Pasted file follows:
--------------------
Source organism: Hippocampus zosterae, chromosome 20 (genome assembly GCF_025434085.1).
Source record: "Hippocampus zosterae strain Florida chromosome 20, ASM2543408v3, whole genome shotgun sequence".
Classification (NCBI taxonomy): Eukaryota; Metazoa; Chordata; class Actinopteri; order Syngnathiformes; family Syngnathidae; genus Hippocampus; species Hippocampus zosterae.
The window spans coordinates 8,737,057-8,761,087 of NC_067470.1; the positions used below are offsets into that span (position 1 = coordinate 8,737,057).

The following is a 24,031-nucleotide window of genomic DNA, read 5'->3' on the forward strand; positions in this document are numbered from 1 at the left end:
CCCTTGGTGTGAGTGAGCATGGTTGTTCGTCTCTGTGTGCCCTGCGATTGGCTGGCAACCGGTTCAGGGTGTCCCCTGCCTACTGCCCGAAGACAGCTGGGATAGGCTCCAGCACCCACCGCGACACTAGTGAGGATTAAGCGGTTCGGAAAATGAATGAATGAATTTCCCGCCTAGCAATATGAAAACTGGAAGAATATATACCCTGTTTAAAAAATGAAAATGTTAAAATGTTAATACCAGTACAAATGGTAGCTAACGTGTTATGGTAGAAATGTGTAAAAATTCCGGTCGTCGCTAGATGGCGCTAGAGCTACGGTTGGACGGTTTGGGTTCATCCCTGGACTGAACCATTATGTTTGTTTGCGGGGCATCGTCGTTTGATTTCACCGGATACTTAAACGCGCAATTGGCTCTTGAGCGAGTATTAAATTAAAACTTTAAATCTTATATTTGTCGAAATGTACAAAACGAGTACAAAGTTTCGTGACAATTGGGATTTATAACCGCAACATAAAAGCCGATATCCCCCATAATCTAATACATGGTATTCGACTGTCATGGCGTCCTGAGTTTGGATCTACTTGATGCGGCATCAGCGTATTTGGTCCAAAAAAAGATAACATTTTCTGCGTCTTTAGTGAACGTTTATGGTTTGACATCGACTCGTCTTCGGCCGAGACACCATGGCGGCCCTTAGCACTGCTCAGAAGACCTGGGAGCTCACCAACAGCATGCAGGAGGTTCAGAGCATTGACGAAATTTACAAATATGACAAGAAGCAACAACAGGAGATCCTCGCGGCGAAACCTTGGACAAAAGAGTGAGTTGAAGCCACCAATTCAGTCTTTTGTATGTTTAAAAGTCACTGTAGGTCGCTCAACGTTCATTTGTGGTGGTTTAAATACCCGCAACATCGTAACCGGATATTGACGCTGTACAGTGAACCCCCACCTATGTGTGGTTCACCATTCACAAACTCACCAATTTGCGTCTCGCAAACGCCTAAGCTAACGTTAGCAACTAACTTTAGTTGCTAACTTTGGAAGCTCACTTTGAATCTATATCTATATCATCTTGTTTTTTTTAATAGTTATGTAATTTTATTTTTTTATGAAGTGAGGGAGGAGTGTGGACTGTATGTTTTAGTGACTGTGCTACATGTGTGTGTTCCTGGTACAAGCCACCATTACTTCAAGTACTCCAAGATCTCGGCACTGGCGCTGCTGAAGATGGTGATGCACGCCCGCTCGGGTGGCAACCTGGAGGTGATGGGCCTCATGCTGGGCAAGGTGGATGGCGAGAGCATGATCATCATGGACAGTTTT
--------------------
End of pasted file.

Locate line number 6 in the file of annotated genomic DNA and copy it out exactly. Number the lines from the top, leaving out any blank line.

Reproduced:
CCCTTGGTGTGAGTGAGCATGGTTGTTCGTCTCTGTGTGCCCTGCGATTGGCTGGCAACCGGTTCAGGGTGTCCCCTGCCTACTGCCCGAAGACAGCTGGGATAGGCTCCAGCACCCACCGCGACACTAGTGAGGATTAAGCGGTTCGGAAAATGAATGAATGAATTTCCCGCCTAGCAATATGAAAACTGGAAGAATATATACCCTGTTTAAAAAATGAAAATGTTAAAATGTTAATACCAGTACAAATGGTAGCTAACGTGTTATGGTAGAAATGTGTAAAAATTCCGGTCGTCGCTAGATGGCGCTAGAGCTACGGTTGGACGGTTTGGGTTCATCCCTGGACTGAACCATTATGTTTGTTTGCGGGGCATCGTCGTTTGATTTCACCGGATACTTAAACGCGCAATTGGCTCTTGAGCGAGTATTAAATTAAAACTTTAAATCTTATATTTGTCGAAATGTACAAAACGAGTACAAAGTTTCGTGACAATTGGGATTTATAACCGCAACATAAAAGCCGATATCCCCCATAATCTAATACATGGTATTCGACTGTCATGGCGTCCTGAGTTTGGATCTACTTGATGCGGCATCAGCGTATTTGGTCCAAAAAAAGATAACATTTTCTGCGTCTTTAGTGAACGTTTATGGTTTGACATCGACTCGTCTTCGGCCGAGACACCATGGCGGCCCTTAGCACTGCTCAGAAGACCTGGGAGCTCACCAACAGCATGCAGGAGGTTCAGAGCATTGACGAAATTTACAAATATGACAAGAAGCAACAACAGGAGATCCTCGCGGCGAAACCTTGGACAAAAGAGTGAGTTGAAGCCACCAATTCAGTCTTTTGTATGTTTAAAAGTCACTGTAGGTCGCTCAACGTTCATTTGTGGTGGTTTAAATACCCGCAACATCGTAACCGGATATTGACGCTGTACAGTGAACCCCCACCTATGTGTGGTTCACCATTCACAAACTCACCAATTTGCGTCTCGCAAACGCCTAAGCTAACGTTAGCAACTAACTTTAGTTGCTAACTTTGGAAGCTCACTTTGAATCTATATCTATATCATCTTGTTTTTTTTAATAGTTATGTAATTTTATTTTTTTATGAAGTGAGGGAGGAGTGTGGACTGTATGTTTTAGTGACTGTGCTACATGTGTGTGTTCCTGGTACAAGCCACCATTACTTCAAGTACTCCAAGATCTCGGCACTGGCGCTGCTGAAGATGGTGATGCACGCCCGCTCGGGTGGCAACCTGGAGGTGATGGGCCTCATGCTGGGCAAGGTGGATGGCGAGAGCATGATCATCATGGACAGTTTT